My mother was a freelance writer. She worked from home on an early generation Apple computer she bought from selling her father’s grand piano (I think it had been her father’s). The only memories I have of the piano is that it was mostly used as a surface for stuff. My sister remembers my mother crying as she played the piano one last time when the buyers came to take it away.
Anyway, she had an early model home computer. She also had a printer that made a god-awful noise when it printed. It sounded like metal grinding on metal. Like a key being cut. And it took forever.
When my mother was in her study, it was understood that she was not to be disturbed. When I got home from school, I was to go to my room and read and take a nap. I don’t remember ever pushing back on this. Like all the rules in my house growing up, I don’t remember there being any room for push-back. Dinner was dinner. There was no claiming you didn’t like it and having something else made for you. Ever. The TV lived in my parents’ bedroom, and unless I home sick from school, I was allowed a half an hour a week. There was no, “I’m bored!” and expecting someone to fix it. I remember my sister would be up in my parents’ room watching The Facts of Life, Growing Pains, Cheers, or Family Ties while I was doing homework at the kitchen table. I remember hearing her laugh uproariously. I don’t remember ever whining that I wanted to go watch with her. I don’t remember getting a lot of help with my homework, although I’m sure I must have. My mother would listen to All Things Considered and drink red wine from a tiny glass that she refilled frequently as she cooked, and I would do my homework. I remember once asking her for help with my math homework. Her answer was, “You’re never going to need to know how to do that in real life.”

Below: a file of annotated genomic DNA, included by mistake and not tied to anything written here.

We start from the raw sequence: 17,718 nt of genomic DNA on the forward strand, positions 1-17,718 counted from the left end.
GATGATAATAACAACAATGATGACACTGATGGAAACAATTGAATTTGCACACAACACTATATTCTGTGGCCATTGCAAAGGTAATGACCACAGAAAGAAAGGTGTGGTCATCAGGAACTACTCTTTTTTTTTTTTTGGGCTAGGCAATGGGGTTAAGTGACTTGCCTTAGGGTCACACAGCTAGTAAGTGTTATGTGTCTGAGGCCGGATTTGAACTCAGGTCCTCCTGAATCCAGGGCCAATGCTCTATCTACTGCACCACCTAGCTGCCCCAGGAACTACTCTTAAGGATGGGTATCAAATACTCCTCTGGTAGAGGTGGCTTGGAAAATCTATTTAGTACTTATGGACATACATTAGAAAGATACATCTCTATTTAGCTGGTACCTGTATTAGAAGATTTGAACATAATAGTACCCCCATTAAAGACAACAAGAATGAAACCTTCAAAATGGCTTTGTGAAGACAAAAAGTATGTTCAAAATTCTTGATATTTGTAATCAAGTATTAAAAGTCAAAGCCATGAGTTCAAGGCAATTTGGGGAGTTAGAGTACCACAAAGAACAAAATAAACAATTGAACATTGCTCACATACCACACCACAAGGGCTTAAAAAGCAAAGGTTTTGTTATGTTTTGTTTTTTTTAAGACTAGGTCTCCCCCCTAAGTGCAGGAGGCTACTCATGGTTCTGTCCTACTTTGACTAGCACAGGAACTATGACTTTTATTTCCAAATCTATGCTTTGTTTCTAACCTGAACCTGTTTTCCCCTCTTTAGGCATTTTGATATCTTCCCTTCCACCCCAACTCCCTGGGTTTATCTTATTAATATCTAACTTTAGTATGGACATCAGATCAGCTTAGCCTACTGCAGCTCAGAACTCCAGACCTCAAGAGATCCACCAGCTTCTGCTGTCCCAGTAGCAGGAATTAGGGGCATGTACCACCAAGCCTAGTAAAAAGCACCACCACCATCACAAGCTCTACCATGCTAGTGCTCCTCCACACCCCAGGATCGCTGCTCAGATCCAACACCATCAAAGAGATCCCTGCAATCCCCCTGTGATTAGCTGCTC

Once I was home from school because I forgot my bus pass. When my father and I got to the bus stop and I realized I had forgotten it, his form of punishment was to send me to my room for the entire day. It was hardly punishment. I hated school. And in retrospect, I guess I kind of get it. There have been times with Monty where he has lost or forgotten something for the umpteenth time, and I’ve been tempted to cancel the rest of the day. I was a forgetful kid. And I was sloppy and not careful with my stuff. Part way through the day I remembered a nightmare I had had the night before, and I got very scared. I went down and knocked on my mom’s study door. I told her I was scared. She gave me a quick hug and told me to go back to my room. That was it. No stopping what she was doing to help me process. No cuddling on the couch. She was working and that was that.
I’ll tell you one thing FOR SURE she would not have put up with: Captain Underpants. That shit would not have flown in my mother’s house.